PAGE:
Novalis And The Translation Of The Universe


The Universe, contends young Novalis in Logological Fragments I (LF-1) as translated by Margaret Mahony Stoljar, is full of Energy. That Energy can exist in two forms. When it is pure Energy, it manifests as a discharged force. “All discharge of Energy is instantaneous,” writes Novalis. We experience it “only as it passes.”  But Energy can also come in a more stable and enduring form which we call Matter.

We humans experience Energy in myriad ways, and this gives the misperception of a Universe filled with an infinite multitude of heterogeneous objects.  But fundamentally, whether manifesting as force or object, it all still Energy, and the multiplicity is an illusion, one which, if persisted in, can harm us or stunt our development.  “Whoever sees life other than as a self-destroying illusion,” states Novalis, “is himself still preoccupied with life.”  He can’t see the forest for the trees, so to speak.  But those who recognize the illusionary nature of the various phenomena of the Universe stand at the cusp of enlightenment.  Or as Novalis puts it in his poetic way, “we are close to waking when we dream that we are dreaming.”

It seems that the world, to Novalis, is a game of symbols in which we must guess at the nature of the true Substance behind the symbols. In Logological Fragments II (LF-2), he speaks of “the wisdom of riddles” and “the art of concealing the substance under its own characteristics.” Also in LF-2, Novalis conjectures the existence of something even more fundamental to the Universe than Energy… the Spirit World. “Everything that exists and comes into being,” he declares, “does so out of contact between Spirits.” Obviously, he can offer no supporting evidence for this claim, and he simply asserts it.  Not the height of sound philosophy, perhaps.  But then, we must remember– this guy was less than thirty years old when he died (tuberculosis).

In Miscellaneous Observations, Novalis –talking here about literature not metaphysics–  states that there are three different kinds of translations:   1. the Grammatical (which is more or less literal, succeeding in varying degrees of word-for-word accounts of the original)… 2. the Modifying (in which the translator eschews the word-for-word approach and opts to try to convey the general spirit of the work)… and… 3) the Mythical (Novalis doesn’t describe this last sort of translation very well, but does say that it is “the highest kind,” and that it has not yet been achieved). Novalis goes on to assert that “Not only books, but everything can be translated in these three ways.”

Such thoughts about the art of translation led me to consider Novalis’s description of the Universe as his own attempt at a translation.  In this vein of thought, I began to consider the phenomena of the Universe as symbols from an exotic language, a language which philosopher-scientists attempt to translate for us.  

In this view, scientists could be viewed as operating on the surfaces of things, manipulating the symbols, themselves, and translating them into other symbols, such as those of mathematics. This would qualify as the Grammatical type of translation.

But someone like Novalis, who is attempting to explain the meaning behind the collection of symbols, could be said to be using the Modifying technique. Novalis (although he, himself, is talking about literature not Nature, we must keep in mind) describes this type of translator as “an artist himself,” who admixes his own ideas into the work being translated.  Novalis warns that this type of translation can “easily slip into travesty.”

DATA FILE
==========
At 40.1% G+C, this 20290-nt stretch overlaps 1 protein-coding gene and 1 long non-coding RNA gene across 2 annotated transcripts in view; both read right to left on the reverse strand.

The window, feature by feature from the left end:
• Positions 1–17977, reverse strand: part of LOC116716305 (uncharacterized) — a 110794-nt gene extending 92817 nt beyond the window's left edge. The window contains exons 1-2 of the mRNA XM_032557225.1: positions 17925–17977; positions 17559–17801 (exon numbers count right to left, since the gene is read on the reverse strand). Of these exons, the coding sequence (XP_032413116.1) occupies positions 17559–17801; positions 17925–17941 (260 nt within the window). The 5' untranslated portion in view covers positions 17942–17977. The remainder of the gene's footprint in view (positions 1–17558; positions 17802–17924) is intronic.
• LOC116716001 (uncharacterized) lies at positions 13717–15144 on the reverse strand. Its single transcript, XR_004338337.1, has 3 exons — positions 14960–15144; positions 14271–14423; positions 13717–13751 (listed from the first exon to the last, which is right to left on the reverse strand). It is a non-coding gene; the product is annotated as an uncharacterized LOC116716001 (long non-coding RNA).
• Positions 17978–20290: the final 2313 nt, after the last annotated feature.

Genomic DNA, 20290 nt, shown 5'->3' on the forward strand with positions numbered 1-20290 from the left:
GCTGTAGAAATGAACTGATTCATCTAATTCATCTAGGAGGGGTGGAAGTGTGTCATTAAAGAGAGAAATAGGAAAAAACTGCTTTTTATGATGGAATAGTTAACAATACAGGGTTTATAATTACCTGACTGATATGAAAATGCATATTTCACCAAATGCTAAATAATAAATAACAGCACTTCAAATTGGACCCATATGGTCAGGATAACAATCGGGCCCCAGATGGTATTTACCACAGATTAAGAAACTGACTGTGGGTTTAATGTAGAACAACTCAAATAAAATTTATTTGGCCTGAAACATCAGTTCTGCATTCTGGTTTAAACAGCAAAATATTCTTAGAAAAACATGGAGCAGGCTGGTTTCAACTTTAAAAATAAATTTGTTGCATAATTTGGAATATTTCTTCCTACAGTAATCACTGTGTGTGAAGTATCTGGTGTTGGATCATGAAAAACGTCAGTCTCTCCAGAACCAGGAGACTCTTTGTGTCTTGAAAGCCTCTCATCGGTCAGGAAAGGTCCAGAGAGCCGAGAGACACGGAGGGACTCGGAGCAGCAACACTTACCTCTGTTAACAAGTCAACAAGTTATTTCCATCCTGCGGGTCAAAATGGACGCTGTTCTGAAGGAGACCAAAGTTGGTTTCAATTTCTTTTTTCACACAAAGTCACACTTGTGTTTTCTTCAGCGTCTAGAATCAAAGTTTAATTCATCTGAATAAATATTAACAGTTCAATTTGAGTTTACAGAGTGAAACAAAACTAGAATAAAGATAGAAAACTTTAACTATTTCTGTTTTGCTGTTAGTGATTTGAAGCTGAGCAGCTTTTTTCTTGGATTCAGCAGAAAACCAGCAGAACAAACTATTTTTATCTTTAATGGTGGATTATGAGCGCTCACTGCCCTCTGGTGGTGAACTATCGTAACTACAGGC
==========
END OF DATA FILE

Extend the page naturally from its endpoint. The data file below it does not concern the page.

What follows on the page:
Some future philosopher-scientist may be able to translate the language of Nature according the third techinique, that of the Mythical. The person who succeeds in this attempt, says Novalis (at least for literature), would be able to “represent the pure, perfected character” of the work under consideration.  Such translators “do not give us the real work of art, but the ideal of it.”  So far, writes Novalis, the closest man has come to achieving the Mythical approach has been in the area of critiques and descriptions (as opposed to translations) of works of art. [By the way, I personally believe that Novalis’ Mythical translation technique was finally achieved in the excellent book, from the 1960s I believe, called The Poem, Itself.]

When Novalis comes to talk about the Soul, in LF-1, he describes it as “the individual principle whereby anything becomes one whole.” Thus, the human form, being “a small whole,” has its own “special Soul.” But there are different levels of wholeness. The entire world, in fact, could be considered as one whole, implying that it, too, would possess a Soul.  Because of this, Novalis contends that not only a person’s body but his meaning would be “determined partly by itself and partly by the idea of the whole– by its Spirit, the World Soul.”  Due to this, human Soul and World are “inextricably united so that, properly speaking, one could refer neither to the one nor the other exclusively.” 

Because of this inter-relatedness between individual Soul and encompassing World, it is incorrect to consider parts of Nature as isolated from the whole. “The isolation of the elements, and the false belief in their reality, are the sources of most, perhaps all, errors hitherto,” Novalis writes. “We are related to all parts of the Universe, as we are to the future and to times past.” This inter-relatedness both extends our power to incredible lengths, and equally curtails it, as we must accept that we are influenced by all the other components of the Universe.  Novalis boldly asserts that this inter-relatedness extends even unto the Deity, and that “the world is the result of a mutual effect between myself and the Divine Being,” with humanity and world occupying “integral halves” of the same greater entity. He also hints that each characteristic contained in one side of this bifurcated entity will possess a correspondencing characteristic in the other side.

This is very similar to the idea held by those who see man as a microcosm of the greater world– that he contains the entire cosmos in miniature, with his parts and processes corresponding to the larger parts and processes of the world around us.  It is for this reason that Novalis asserts that “we shall understand the world when we understand ourselves.”